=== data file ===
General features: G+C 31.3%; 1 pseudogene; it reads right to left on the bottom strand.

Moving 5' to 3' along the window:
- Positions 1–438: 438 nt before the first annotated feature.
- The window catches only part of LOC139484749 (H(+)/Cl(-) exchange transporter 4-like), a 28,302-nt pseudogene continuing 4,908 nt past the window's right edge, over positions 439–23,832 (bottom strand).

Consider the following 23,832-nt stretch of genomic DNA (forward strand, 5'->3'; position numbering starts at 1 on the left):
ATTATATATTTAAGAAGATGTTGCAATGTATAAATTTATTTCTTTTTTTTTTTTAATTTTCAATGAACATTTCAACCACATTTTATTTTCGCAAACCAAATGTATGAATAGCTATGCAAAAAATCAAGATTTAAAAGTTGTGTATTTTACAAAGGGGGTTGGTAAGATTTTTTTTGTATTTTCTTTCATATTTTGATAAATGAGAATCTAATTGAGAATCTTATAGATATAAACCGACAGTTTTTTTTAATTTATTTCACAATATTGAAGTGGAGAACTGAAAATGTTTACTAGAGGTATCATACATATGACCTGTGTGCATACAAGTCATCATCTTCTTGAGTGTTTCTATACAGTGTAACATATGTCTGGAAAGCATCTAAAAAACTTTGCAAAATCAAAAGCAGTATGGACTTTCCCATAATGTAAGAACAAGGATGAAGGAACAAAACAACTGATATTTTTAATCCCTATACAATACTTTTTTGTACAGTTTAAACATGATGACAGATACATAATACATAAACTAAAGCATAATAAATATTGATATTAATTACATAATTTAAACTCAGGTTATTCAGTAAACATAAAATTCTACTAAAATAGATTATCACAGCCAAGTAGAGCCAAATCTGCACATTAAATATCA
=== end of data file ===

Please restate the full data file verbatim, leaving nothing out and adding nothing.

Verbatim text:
General features: G+C 31.3%; 1 pseudogene; it reads right to left on the bottom strand.

Moving 5' to 3' along the window:
- Positions 1–438: 438 nt before the first annotated feature.
- The window catches only part of LOC139484749 (H(+)/Cl(-) exchange transporter 4-like), a 28,302-nt pseudogene continuing 4,908 nt past the window's right edge, over positions 439–23,832 (bottom strand).

Consider the following 23,832-nt stretch of genomic DNA (forward strand, 5'->3'; position numbering starts at 1 on the left):
ATTATATATTTAAGAAGATGTTGCAATGTATAAATTTATTTCTTTTTTTTTTTTAATTTTCAATGAACATTTCAACCACATTTTATTTTCGCAAACCAAATGTATGAATAGCTATGCAAAAAATCAAGATTTAAAAGTTGTGTATTTTACAAAGGGGGTTGGTAAGATTTTTTTTGTATTTTCTTTCATATTTTGATAAATGAGAATCTAATTGAGAATCTTATAGATATAAACCGACAGTTTTTTTTAATTTATTTCACAATATTGAAGTGGAGAACTGAAAATGTTTACTAGAGGTATCATACATATGACCTGTGTGCATACAAGTCATCATCTTCTTGAGTGTTTCTATACAGTGTAACATATGTCTGGAAAGCATCTAAAAAACTTTGCAAAATCAAAAGCAGTATGGACTTTCCCATAATGTAAGAACAAGGATGAAGGAACAAAACAACTGATATTTTTAATCCCTATACAATACTTTTTTGTACAGTTTAAACATGATGACAGATACATAATACATAAACTAAAGCATAATAAATATTGATATTAATTACATAATTTAAACTCAGGTTATTCAGTAAACATAAAATTCTACTAAAATAGATTATCACAGCCAAGTAGAGCCAAATCTGCACATTAAATATCA